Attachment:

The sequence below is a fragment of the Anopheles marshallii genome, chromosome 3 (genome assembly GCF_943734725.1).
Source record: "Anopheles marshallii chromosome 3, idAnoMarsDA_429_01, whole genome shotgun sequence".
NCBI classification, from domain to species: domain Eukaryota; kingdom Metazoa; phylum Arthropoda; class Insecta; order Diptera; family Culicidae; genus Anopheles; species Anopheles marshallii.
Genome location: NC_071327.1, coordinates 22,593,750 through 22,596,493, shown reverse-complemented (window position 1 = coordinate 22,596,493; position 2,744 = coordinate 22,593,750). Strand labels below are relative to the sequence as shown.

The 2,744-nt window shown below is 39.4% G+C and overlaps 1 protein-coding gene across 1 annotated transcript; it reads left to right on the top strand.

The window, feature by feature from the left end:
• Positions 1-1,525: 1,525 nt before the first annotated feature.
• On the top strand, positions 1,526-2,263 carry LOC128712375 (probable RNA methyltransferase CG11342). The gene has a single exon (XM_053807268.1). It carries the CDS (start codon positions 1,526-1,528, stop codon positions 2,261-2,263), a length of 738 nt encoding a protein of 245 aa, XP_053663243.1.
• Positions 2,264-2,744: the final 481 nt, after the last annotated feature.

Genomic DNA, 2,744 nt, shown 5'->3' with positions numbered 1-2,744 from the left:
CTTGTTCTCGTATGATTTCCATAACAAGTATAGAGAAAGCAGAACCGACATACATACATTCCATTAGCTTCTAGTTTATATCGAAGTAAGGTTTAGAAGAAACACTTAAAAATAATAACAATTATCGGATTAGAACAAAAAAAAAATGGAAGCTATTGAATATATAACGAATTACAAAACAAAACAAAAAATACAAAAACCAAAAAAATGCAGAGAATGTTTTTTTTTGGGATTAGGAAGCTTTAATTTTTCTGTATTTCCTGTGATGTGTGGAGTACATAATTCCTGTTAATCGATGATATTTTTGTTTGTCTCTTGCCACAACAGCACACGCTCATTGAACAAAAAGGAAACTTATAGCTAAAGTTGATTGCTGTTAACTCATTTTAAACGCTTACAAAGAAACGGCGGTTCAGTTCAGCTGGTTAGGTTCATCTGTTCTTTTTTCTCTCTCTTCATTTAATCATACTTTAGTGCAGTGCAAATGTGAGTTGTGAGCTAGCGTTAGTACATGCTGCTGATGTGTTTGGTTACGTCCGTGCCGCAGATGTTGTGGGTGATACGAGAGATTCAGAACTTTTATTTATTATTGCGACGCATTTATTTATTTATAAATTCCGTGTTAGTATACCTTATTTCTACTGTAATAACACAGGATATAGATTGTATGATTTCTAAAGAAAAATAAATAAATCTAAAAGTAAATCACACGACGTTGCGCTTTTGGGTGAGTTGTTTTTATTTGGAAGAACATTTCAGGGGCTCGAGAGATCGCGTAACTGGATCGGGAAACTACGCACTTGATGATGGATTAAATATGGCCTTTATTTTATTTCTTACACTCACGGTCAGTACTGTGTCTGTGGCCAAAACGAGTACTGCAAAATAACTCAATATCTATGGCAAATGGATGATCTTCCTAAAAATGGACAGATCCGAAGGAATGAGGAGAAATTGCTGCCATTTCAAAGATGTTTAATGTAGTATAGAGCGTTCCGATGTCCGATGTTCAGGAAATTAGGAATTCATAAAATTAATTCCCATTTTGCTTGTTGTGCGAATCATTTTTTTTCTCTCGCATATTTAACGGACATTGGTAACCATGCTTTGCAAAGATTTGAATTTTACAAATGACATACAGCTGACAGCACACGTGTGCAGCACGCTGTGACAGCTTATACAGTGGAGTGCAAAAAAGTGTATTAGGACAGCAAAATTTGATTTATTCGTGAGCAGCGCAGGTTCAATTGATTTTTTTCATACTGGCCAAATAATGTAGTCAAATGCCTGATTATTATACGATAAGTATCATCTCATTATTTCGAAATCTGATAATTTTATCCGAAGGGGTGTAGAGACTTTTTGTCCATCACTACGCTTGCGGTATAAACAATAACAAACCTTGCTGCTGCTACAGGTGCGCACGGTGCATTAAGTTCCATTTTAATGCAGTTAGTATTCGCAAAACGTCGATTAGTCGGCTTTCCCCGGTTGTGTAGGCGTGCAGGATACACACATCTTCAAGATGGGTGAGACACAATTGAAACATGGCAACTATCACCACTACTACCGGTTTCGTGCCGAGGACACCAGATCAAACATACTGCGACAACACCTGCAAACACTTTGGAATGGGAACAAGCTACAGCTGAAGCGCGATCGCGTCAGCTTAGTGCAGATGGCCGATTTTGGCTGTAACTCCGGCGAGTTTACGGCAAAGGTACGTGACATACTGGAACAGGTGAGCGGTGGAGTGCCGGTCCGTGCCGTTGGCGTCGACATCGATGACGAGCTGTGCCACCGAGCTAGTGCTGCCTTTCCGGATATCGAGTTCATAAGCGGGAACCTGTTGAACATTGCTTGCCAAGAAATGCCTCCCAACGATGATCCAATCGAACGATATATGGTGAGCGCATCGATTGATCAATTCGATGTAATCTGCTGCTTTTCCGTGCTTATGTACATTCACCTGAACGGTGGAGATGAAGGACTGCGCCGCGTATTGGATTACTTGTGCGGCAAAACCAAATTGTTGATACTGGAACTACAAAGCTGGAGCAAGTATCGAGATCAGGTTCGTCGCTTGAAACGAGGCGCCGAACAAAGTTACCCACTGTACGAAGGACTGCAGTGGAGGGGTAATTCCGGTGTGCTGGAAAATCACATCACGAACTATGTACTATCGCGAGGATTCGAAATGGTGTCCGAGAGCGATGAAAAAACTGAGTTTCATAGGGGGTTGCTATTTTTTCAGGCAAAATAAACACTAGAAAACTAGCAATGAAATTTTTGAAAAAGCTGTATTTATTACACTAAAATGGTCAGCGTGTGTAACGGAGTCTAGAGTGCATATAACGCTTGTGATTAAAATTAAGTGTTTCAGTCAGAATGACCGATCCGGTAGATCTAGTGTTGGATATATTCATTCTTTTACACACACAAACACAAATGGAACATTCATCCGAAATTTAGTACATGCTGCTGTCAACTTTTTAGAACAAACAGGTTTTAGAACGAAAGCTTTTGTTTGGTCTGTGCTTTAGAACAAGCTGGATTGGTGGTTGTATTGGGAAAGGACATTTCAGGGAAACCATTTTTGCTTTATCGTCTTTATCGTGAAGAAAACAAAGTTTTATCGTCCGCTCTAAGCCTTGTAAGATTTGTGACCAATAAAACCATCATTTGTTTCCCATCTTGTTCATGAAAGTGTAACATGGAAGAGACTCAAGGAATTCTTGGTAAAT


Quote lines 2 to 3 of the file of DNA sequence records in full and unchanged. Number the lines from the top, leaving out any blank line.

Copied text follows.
Source record: "Anopheles marshallii chromosome 3, idAnoMarsDA_429_01, whole genome shotgun sequence".
NCBI classification, from domain to species: domain Eukaryota; kingdom Metazoa; phylum Arthropoda; class Insecta; order Diptera; family Culicidae; genus Anopheles; species Anopheles marshallii.